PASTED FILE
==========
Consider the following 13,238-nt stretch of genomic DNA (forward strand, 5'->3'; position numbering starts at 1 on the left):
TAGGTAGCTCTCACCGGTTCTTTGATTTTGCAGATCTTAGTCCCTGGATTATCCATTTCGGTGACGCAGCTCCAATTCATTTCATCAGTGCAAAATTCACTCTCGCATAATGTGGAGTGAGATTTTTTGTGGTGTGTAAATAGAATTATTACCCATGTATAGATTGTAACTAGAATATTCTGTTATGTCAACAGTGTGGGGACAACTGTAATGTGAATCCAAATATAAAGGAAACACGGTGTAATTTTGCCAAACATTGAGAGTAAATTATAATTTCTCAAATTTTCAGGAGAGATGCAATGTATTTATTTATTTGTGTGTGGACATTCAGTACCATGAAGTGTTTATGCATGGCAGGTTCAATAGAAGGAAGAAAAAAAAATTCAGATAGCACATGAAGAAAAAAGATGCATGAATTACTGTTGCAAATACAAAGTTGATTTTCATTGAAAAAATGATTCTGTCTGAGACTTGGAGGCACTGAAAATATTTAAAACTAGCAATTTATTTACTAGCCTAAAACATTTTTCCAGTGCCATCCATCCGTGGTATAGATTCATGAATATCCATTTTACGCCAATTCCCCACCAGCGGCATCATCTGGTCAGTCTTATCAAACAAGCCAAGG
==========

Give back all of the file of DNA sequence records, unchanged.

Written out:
Consider the following 13,238-nt stretch of genomic DNA (forward strand, 5'->3'; position numbering starts at 1 on the left):
TAGGTAGCTCTCACCGGTTCTTTGATTTTGCAGATCTTAGTCCCTGGATTATCCATTTCGGTGACGCAGCTCCAATTCATTTCATCAGTGCAAAATTCACTCTCGCATAATGTGGAGTGAGATTTTTTGTGGTGTGTAAATAGAATTATTACCCATGTATAGATTGTAACTAGAATATTCTGTTATGTCAACAGTGTGGGGACAACTGTAATGTGAATCCAAATATAAAGGAAACACGGTGTAATTTTGCCAAACATTGAGAGTAAATTATAATTTCTCAAATTTTCAGGAGAGATGCAATGTATTTATTTATTTGTGTGTGGACATTCAGTACCATGAAGTGTTTATGCATGGCAGGTTCAATAGAAGGAAGAAAAAAAAATTCAGATAGCACATGAAGAAAAAAGATGCATGAATTACTGTTGCAAATACAAAGTTGATTTTCATTGAAAAAATGATTCTGTCTGAGACTTGGAGGCACTGAAAATATTTAAAACTAGCAATTTATTTACTAGCCTAAAACATTTTTCCAGTGCCATCCATCCGTGGTATAGATTCATGAATATCCATTTTACGCCAATTCCCCACCAGCGGCATCATCTGGTCAGTCTTATCAAACAAGCCAAGG